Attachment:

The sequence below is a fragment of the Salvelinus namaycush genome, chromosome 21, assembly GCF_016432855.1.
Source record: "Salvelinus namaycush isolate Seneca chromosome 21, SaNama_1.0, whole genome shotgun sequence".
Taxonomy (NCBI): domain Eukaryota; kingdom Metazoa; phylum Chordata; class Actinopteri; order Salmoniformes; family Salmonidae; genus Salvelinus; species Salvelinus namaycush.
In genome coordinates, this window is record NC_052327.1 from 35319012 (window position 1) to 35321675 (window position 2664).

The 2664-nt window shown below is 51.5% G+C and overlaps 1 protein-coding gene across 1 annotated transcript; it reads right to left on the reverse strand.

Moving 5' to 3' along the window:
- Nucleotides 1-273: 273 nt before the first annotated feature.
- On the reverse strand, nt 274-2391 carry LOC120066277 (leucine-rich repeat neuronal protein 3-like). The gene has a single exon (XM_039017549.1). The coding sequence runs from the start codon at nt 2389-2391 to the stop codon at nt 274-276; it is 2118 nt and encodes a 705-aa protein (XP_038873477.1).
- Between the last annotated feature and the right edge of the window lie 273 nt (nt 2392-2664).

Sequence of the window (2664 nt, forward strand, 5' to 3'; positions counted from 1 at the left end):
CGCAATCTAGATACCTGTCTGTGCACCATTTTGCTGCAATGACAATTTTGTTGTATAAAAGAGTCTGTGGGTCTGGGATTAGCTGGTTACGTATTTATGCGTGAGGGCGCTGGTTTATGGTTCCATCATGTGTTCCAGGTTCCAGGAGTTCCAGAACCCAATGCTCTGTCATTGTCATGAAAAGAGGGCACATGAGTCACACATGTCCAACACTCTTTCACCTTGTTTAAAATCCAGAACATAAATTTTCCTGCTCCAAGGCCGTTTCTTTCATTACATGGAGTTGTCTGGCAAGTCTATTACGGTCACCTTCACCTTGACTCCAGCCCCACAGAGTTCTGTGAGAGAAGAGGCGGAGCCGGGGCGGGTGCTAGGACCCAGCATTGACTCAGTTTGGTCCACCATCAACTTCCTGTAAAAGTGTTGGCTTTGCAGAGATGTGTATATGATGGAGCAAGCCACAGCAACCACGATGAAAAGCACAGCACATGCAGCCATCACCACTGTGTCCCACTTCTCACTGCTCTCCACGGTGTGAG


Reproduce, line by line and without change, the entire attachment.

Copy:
The sequence below is a fragment of the Salvelinus namaycush genome, chromosome 21, assembly GCF_016432855.1.
Source record: "Salvelinus namaycush isolate Seneca chromosome 21, SaNama_1.0, whole genome shotgun sequence".
Taxonomy (NCBI): domain Eukaryota; kingdom Metazoa; phylum Chordata; class Actinopteri; order Salmoniformes; family Salmonidae; genus Salvelinus; species Salvelinus namaycush.
In genome coordinates, this window is record NC_052327.1 from 35319012 (window position 1) to 35321675 (window position 2664).

The 2664-nt window shown below is 51.5% G+C and overlaps 1 protein-coding gene across 1 annotated transcript; it reads right to left on the reverse strand.

Moving 5' to 3' along the window:
- Nucleotides 1-273: 273 nt before the first annotated feature.
- On the reverse strand, nt 274-2391 carry LOC120066277 (leucine-rich repeat neuronal protein 3-like). The gene has a single exon (XM_039017549.1). The coding sequence runs from the start codon at nt 2389-2391 to the stop codon at nt 274-276; it is 2118 nt and encodes a 705-aa protein (XP_038873477.1).
- Between the last annotated feature and the right edge of the window lie 273 nt (nt 2392-2664).

Sequence of the window (2664 nt, forward strand, 5' to 3'; positions counted from 1 at the left end):
CGCAATCTAGATACCTGTCTGTGCACCATTTTGCTGCAATGACAATTTTGTTGTATAAAAGAGTCTGTGGGTCTGGGATTAGCTGGTTACGTATTTATGCGTGAGGGCGCTGGTTTATGGTTCCATCATGTGTTCCAGGTTCCAGGAGTTCCAGAACCCAATGCTCTGTCATTGTCATGAAAAGAGGGCACATGAGTCACACATGTCCAACACTCTTTCACCTTGTTTAAAATCCAGAACATAAATTTTCCTGCTCCAAGGCCGTTTCTTTCATTACATGGAGTTGTCTGGCAAGTCTATTACGGTCACCTTCACCTTGACTCCAGCCCCACAGAGTTCTGTGAGAGAAGAGGCGGAGCCGGGGCGGGTGCTAGGACCCAGCATTGACTCAGTTTGGTCCACCATCAACTTCCTGTAAAAGTGTTGGCTTTGCAGAGATGTGTATATGATGGAGCAAGCCACAGCAACCACGATGAAAAGCACAGCACATGCAGCCATCACCACTGTGTCCCACTTCTCACTGCTCTCCACGGTGTGAG